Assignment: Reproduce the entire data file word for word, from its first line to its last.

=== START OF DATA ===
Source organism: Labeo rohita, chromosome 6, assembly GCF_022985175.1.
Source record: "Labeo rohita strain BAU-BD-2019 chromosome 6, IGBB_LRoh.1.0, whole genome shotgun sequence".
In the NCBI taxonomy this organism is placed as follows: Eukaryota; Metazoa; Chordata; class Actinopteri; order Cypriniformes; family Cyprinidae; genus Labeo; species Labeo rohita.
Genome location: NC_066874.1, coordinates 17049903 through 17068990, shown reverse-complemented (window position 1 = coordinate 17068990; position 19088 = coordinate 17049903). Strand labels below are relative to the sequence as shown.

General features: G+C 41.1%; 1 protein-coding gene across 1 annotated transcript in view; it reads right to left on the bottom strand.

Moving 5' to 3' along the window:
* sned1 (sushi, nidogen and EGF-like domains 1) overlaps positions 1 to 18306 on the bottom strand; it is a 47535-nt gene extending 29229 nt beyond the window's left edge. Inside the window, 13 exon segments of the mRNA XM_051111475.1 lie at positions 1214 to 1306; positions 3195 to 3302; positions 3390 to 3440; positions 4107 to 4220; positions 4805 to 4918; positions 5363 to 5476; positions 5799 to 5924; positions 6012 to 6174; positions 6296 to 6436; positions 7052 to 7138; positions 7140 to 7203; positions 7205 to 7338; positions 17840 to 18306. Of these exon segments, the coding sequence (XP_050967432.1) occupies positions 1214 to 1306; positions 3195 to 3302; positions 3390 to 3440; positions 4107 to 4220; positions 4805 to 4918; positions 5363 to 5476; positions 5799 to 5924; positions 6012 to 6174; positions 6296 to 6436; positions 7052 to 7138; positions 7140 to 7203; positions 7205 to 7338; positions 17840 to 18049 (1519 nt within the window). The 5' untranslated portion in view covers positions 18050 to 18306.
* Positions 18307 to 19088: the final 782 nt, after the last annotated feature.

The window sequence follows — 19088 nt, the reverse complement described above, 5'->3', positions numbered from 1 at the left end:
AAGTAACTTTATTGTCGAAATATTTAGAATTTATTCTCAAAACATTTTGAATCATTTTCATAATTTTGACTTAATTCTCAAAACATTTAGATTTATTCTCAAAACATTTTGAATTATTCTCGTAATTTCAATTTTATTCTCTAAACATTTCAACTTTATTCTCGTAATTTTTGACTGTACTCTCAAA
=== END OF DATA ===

Source organism: Labeo rohita, chromosome 6, assembly GCF_022985175.1.
Source record: "Labeo rohita strain BAU-BD-2019 chromosome 6, IGBB_LRoh.1.0, whole genome shotgun sequence".
In the NCBI taxonomy this organism is placed as follows: Eukaryota; Metazoa; Chordata; class Actinopteri; order Cypriniformes; family Cyprinidae; genus Labeo; species Labeo rohita.
Genome location: NC_066874.1, coordinates 17049903 through 17068990, shown reverse-complemented (window position 1 = coordinate 17068990; position 19088 = coordinate 17049903). Strand labels below are relative to the sequence as shown.

General features: G+C 41.1%; 1 protein-coding gene across 1 annotated transcript in view; it reads right to left on the bottom strand.

Moving 5' to 3' along the window:
* sned1 (sushi, nidogen and EGF-like domains 1) overlaps positions 1 to 18306 on the bottom strand; it is a 47535-nt gene extending 29229 nt beyond the window's left edge. Inside the window, 13 exon segments of the mRNA XM_051111475.1 lie at positions 1214 to 1306; positions 3195 to 3302; positions 3390 to 3440; positions 4107 to 4220; positions 4805 to 4918; positions 5363 to 5476; positions 5799 to 5924; positions 6012 to 6174; positions 6296 to 6436; positions 7052 to 7138; positions 7140 to 7203; positions 7205 to 7338; positions 17840 to 18306. Of these exon segments, the coding sequence (XP_050967432.1) occupies positions 1214 to 1306; positions 3195 to 3302; positions 3390 to 3440; positions 4107 to 4220; positions 4805 to 4918; positions 5363 to 5476; positions 5799 to 5924; positions 6012 to 6174; positions 6296 to 6436; positions 7052 to 7138; positions 7140 to 7203; positions 7205 to 7338; positions 17840 to 18049 (1519 nt within the window). The 5' untranslated portion in view covers positions 18050 to 18306.
* Positions 18307 to 19088: the final 782 nt, after the last annotated feature.

The window sequence follows — 19088 nt, the reverse complement described above, 5'->3', positions numbered from 1 at the left end:
AAGTAACTTTATTGTCGAAATATTTAGAATTTATTCTCAAAACATTTTGAATCATTTTCATAATTTTGACTTAATTCTCAAAACATTTAGATTTATTCTCAAAACATTTTGAATTATTCTCGTAATTTCAATTTTATTCTCTAAACATTTCAACTTTATTCTCGTAATTTTTGACTGTACTCTCAAA